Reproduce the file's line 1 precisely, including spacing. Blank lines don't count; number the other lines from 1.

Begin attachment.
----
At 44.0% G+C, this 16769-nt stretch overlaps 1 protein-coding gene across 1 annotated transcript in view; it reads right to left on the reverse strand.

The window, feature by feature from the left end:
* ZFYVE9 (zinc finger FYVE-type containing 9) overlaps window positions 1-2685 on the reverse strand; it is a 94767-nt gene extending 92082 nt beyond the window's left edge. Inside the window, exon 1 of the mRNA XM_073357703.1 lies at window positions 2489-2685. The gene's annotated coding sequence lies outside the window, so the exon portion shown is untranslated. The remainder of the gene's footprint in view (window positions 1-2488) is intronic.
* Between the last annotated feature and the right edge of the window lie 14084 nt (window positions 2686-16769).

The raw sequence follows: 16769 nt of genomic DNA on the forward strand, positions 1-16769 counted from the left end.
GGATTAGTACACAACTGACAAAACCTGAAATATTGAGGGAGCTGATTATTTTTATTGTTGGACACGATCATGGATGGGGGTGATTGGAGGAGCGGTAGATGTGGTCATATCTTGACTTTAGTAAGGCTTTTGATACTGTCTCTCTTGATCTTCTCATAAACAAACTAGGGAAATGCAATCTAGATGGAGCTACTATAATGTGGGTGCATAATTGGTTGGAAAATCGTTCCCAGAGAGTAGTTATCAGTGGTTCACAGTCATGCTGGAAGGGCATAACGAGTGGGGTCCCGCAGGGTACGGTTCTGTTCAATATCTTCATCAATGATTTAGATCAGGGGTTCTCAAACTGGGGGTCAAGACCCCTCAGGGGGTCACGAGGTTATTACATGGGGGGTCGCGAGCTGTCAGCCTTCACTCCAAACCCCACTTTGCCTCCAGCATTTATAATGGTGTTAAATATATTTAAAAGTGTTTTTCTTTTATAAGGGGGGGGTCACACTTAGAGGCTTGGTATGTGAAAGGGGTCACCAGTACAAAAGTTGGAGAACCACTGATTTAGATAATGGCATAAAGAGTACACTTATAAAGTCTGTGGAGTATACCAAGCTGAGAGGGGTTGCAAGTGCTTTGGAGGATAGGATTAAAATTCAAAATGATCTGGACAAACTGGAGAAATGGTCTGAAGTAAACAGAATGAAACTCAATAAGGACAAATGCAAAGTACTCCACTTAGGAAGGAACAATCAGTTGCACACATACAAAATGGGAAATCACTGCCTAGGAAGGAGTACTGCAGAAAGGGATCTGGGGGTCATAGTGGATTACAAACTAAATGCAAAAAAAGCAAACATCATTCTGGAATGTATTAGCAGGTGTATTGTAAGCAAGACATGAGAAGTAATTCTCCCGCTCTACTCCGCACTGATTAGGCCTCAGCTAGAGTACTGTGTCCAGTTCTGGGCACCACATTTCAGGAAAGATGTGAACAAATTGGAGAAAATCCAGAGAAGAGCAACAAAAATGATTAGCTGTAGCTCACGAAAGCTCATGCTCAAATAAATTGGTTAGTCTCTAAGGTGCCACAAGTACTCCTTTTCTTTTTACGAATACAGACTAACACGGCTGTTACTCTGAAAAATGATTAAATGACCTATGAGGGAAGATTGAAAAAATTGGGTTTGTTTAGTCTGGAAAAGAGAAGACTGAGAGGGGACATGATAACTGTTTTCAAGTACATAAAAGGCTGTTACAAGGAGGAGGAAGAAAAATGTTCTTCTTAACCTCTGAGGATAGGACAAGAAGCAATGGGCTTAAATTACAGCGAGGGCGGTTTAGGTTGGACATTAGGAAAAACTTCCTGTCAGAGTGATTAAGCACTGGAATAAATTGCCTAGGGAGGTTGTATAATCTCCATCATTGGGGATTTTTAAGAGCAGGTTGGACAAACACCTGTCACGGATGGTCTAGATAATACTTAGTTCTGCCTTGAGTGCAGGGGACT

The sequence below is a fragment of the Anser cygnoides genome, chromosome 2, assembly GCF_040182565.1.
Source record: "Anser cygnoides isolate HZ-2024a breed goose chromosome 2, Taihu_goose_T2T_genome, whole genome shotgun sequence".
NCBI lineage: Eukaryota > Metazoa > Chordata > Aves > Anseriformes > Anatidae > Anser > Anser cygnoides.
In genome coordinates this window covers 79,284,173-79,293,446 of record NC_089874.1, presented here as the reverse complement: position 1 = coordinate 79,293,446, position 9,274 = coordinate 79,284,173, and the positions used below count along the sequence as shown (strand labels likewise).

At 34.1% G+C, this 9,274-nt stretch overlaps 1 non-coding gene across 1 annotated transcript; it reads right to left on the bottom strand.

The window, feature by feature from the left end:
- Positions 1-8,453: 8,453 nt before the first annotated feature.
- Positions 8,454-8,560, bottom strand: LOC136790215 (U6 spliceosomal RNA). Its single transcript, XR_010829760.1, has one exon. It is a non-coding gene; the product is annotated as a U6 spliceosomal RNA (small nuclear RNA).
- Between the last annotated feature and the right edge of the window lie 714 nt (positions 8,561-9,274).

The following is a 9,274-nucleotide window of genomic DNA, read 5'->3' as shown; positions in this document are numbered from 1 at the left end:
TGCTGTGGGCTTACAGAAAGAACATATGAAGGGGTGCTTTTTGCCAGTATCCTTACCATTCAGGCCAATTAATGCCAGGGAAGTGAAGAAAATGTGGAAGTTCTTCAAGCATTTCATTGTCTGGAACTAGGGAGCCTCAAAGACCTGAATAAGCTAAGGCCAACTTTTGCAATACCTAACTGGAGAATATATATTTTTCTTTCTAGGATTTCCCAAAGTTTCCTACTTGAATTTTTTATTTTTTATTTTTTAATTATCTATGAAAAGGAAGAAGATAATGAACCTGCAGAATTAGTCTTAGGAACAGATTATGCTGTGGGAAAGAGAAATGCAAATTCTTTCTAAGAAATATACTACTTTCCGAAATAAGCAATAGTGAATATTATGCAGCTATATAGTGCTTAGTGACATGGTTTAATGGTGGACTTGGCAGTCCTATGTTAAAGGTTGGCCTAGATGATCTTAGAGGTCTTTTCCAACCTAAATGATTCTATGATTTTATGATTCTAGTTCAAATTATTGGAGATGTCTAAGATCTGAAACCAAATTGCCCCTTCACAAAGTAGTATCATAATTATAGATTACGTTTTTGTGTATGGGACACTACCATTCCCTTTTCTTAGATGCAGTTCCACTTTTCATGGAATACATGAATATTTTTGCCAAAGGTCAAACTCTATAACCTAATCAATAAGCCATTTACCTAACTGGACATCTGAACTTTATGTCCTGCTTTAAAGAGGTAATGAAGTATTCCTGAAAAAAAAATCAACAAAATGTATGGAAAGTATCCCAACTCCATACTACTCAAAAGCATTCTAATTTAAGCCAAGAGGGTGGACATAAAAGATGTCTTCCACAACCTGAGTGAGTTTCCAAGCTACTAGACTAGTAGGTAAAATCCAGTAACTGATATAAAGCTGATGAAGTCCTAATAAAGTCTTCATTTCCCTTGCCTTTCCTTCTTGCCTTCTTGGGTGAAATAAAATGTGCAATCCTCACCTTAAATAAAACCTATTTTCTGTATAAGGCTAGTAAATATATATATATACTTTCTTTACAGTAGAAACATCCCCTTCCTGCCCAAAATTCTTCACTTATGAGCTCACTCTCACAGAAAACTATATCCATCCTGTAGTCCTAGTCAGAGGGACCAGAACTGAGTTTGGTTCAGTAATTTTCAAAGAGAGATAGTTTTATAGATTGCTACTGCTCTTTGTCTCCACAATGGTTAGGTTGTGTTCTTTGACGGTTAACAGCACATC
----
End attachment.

At 44.0% G+C, this 16769-nt stretch overlaps 1 protein-coding gene across 1 annotated transcript in view; it reads right to left on the reverse strand.